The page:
Kyle Arjona pitched next.  He fielded a soft liner for the first out and struck out the next two batters.  Arjona is a NDFA the Phillies signed in late July out of the University of New Orleans.  He threw 38.0 innings as a freshman for Jacksonville University n 2016 and 81.2 innings for Florida Southwestern in 2017.  He threw 65.1 innings for New Orleans including an early season victory over Virginia Tech and a complete game win in his last start over Houston Baptist.

Jaylen Smith tossed the final inning.  He got a ground out to third then the next batter ran into one of his fastballs and pulled it down the line for a ground rule double.  Smith bore down and struck out the next two batters.

The young Phillies batters took an early lead with 3 runs in the first inning.  Corbin Williams led off with a walk.  He read Keudy Bocio’s line drive single to center correctly and aggressively advanced to third base.  Logan O’Hoppe continued the party with another line drive single to center that scored Williams.  Bocio scored on Carlos De La Cruz’ ground single up the middle.  O’Hoppe later scored on a fielder’s choice.  Jake Holmes was hit by a pitch during the inning.

Oakmont’s pitcher settled down and retired 8 hitters in a row until Juan Mendez reached on an infield single with one out in the fourth.  The score was 3-1 at the time.  Jake Holmes unloaded on a pitch and drove a 2-run shot well over the fence in left center field.

Bocio lined a single in the fifth, stole second, and O’Hoppe drew a walk. The Phillies couldn’t take advantage with just one out.

In the sixth, Mendez lined a one-out single to RF and stole second.  Holmes followed with a line drive to the same spot in left center that didn’t quite have the same height as his earlier HR.  He settled for an RBI triple to the fence.  He scored on a ground ball when the throw pulled the first baseman off the bag.

Williams beat out an infield single to the shortstop and stole second in the seventh.  He reached third with one out but was stranded.

Curtis Mead was hit by a pitch in the eighth.  The coach signaled him to remain in the batters box, but the umpire was having none of that.  Mead was erased on an attempted steal attempt.  So, of course, Holmes lined a two-out double to left center.  The Phillies scored when Logan Simmons crushed a triple over the right fielder’s head.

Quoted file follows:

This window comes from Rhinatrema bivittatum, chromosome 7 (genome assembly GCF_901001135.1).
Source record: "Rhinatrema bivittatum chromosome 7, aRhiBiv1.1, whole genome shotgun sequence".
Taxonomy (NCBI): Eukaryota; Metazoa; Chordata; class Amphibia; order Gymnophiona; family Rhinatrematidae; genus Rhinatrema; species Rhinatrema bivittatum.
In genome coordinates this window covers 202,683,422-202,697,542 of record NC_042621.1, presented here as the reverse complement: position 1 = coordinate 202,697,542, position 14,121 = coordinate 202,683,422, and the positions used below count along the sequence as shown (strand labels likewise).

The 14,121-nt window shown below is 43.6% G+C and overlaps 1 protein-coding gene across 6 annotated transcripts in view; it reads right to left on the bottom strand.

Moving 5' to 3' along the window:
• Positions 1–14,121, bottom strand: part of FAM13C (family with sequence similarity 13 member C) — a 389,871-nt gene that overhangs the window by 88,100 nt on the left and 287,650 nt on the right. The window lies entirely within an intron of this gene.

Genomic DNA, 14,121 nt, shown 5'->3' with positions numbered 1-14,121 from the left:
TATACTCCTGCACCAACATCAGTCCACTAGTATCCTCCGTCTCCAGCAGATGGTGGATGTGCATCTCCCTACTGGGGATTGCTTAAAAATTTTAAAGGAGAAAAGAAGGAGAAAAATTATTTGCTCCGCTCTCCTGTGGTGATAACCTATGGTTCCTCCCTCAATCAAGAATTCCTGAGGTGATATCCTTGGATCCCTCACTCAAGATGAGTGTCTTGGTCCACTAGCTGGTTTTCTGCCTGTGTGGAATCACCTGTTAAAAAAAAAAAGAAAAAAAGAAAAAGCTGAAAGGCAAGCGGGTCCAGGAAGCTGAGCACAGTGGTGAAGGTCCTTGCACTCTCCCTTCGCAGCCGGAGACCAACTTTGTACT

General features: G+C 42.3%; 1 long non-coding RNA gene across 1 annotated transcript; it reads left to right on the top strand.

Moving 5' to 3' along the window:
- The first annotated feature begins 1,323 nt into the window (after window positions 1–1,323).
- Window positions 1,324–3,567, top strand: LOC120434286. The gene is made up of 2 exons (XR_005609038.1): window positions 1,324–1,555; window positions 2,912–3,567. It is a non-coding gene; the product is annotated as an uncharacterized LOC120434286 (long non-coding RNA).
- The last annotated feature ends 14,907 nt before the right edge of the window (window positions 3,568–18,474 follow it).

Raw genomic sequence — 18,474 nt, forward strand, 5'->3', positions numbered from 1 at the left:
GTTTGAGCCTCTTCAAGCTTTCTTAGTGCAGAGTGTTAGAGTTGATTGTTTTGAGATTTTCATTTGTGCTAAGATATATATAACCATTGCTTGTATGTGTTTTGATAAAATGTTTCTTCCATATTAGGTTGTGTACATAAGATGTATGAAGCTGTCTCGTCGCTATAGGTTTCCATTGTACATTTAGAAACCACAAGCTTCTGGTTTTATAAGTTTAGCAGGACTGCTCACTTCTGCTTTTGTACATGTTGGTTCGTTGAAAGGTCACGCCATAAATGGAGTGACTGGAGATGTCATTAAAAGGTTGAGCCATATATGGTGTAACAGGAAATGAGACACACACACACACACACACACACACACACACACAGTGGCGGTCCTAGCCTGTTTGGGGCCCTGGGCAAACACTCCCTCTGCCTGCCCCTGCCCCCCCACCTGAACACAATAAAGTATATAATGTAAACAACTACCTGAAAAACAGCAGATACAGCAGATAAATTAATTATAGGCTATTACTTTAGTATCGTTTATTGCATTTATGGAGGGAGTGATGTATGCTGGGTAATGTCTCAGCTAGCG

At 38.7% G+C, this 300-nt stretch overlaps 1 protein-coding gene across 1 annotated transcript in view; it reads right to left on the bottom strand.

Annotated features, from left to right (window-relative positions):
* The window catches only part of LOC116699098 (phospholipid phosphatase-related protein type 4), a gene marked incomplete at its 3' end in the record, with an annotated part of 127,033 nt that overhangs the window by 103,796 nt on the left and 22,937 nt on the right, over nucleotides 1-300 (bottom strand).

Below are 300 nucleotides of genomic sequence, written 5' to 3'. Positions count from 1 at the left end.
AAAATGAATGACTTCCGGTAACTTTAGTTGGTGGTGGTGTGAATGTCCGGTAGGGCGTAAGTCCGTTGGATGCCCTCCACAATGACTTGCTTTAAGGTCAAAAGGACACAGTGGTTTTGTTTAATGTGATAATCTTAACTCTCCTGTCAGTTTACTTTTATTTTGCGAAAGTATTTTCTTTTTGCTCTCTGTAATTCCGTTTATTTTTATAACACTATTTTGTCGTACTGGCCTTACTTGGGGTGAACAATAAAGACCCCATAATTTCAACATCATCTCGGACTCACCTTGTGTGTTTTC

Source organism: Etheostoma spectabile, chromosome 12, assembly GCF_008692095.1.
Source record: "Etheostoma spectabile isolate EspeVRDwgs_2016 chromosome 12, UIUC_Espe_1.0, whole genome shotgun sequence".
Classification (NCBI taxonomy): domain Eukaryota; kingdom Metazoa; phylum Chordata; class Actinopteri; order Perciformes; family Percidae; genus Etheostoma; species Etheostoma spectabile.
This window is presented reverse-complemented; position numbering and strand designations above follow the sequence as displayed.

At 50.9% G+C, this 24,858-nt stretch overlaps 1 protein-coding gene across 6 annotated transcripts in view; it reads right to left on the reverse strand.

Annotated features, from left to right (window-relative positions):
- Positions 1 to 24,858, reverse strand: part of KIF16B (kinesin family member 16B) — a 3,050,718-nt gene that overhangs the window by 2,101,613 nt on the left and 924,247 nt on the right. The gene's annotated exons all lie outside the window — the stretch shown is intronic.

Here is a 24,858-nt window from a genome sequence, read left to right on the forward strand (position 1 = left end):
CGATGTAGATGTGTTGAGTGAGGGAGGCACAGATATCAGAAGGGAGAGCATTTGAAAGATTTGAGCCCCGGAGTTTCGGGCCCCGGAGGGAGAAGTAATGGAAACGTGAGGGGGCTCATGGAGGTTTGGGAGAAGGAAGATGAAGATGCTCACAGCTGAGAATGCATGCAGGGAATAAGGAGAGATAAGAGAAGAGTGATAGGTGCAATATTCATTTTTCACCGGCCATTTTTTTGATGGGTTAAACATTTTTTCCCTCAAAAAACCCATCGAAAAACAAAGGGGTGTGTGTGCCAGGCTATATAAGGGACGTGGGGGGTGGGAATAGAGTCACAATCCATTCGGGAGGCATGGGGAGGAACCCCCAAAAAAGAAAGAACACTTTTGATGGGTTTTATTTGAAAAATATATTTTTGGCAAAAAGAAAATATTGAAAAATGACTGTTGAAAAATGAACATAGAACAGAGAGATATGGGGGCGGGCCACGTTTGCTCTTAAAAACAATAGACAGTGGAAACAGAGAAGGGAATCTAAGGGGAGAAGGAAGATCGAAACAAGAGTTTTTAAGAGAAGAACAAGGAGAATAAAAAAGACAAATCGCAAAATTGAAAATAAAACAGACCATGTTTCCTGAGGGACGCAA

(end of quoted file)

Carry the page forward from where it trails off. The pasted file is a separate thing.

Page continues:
Williams reached base again in the ninth on a single to right.  He advanced to second on a WP/PB that rolled no more than six inches from the catcher or on a heads up delayed steal.  Either way, he’s dynamic on the base paths.

I believe the final was 8-1.

The line up and defensive assignments were as follows –

  1. LF Corbin Williams
  2. CF Keudy Bocio
  3. C Logan O’Hoppe/Mitchell Edwards
  4. RF Carlos De La Cruz/Trent Bowles
  5. 2B Nicolas Torres/Curtis Mead
  6. DH Juan Mendez
  7. 1B Jake Holmes
  8. 3B Logan Simmons
  9. Jose Tortolero
  10. SS Jose Mercado/Luis Rojas

All substitutions entered after the home sixth.

Yes, that’s Jake Holmes at first base.  I wasn’t aware that was in wheel house.  I had’t seen him ever play there.  He was a late entry as the scheduled starter was blacked out. I’m sure that he would have batted higher in the order if this were planned.  By the way, he looked good at first base.  He made all the plays, even laid out to stop a ball from getting through to right field.  And he looked like a natural on all the 3-1, 1-3, and 3u plays in the game.

As I have seen and noted in the Villanova game, the coaches take advantage of every opportunity to coach up a player.  With 4-5 coaches on the team, it’s not unusual to see three of them talking to players between innings.  We even saw the third base coach instructing a runner on third base during the inning on the appropriate lead and secondary lead with the infield drawn in.

While watching this game, I missed seeing David Parkinson follow Russo on Ashburn.  I heard he pitched well, but I would have liked to have seen him.  But, I’m happy with the group that I did get to see.